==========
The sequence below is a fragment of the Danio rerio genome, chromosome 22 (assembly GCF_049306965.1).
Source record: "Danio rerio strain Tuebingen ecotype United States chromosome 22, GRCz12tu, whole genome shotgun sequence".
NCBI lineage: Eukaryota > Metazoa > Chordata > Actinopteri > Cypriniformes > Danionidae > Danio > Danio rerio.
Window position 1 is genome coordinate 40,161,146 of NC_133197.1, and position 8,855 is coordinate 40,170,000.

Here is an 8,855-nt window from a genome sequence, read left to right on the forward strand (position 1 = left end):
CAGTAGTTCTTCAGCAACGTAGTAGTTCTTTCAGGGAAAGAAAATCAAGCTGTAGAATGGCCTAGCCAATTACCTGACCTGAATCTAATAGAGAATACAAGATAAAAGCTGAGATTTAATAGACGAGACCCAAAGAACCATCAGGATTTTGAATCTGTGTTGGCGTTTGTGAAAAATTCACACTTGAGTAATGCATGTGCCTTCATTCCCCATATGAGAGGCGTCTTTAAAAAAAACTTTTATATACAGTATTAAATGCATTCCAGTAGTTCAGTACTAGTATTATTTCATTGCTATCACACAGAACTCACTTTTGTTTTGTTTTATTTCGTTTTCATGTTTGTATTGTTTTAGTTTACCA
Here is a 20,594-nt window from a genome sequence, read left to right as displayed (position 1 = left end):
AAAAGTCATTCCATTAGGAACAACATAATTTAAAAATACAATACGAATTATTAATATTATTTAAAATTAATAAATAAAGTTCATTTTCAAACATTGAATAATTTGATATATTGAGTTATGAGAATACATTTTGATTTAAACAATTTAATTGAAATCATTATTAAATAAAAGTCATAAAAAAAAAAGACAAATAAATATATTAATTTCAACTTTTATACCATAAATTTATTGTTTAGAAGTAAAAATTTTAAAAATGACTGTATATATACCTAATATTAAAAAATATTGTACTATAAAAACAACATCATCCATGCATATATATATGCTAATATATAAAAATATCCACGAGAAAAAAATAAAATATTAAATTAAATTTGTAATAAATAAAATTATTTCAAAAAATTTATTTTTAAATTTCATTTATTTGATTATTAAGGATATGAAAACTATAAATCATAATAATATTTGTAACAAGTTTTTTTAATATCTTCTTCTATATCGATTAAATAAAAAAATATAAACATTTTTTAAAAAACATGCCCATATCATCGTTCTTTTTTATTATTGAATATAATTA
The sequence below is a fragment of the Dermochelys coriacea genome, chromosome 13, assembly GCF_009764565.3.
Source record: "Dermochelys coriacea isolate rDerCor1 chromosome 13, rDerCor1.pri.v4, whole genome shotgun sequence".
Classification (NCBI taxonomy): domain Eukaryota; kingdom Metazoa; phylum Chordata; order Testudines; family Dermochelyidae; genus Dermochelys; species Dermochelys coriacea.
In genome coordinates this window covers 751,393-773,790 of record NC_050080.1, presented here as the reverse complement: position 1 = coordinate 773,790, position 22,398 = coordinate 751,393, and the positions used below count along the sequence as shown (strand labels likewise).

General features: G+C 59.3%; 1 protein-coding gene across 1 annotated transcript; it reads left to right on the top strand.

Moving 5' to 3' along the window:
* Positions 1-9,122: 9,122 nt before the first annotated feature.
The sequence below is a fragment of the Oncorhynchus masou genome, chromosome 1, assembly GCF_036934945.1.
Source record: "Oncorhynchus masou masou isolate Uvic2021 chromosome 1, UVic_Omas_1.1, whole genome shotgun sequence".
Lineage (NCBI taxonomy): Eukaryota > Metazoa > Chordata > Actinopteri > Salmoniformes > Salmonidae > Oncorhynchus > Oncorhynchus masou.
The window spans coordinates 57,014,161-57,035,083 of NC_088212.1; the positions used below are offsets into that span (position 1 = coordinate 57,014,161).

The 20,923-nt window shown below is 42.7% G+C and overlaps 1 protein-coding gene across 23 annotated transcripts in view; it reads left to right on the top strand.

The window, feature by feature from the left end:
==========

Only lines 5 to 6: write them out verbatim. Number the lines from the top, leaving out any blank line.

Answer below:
Here is an 8,855-nt window from a genome sequence, read left to right on the forward strand (position 1 = left end):
CAGTAGTTCTTCAGCAACGTAGTAGTTCTTTCAGGGAAAGAAAATCAAGCTGTAGAATGGCCTAGCCAATTACCTGACCTGAATCTAATAGAGAATACAAGATAAAAGCTGAGATTTAATAGACGAGACCCAAAGAACCATCAGGATTTTGAATCTGTGTTGGCGTTTGTGAAAAATTCACACTTGAGTAATGCATGTGCCTTCATTCCCCATATGAGAGGCGTCTTTAAAAAAAACTTTTATATACAGTATTAAATGCATTCCAGTAGTTCAGTACTAGTATTATTTCATTGCTATCACACAGAACTCACTTTTGTTTTGTTTTATTTCGTTTTCATGTTTGTATTGTTTTAGTTTACCA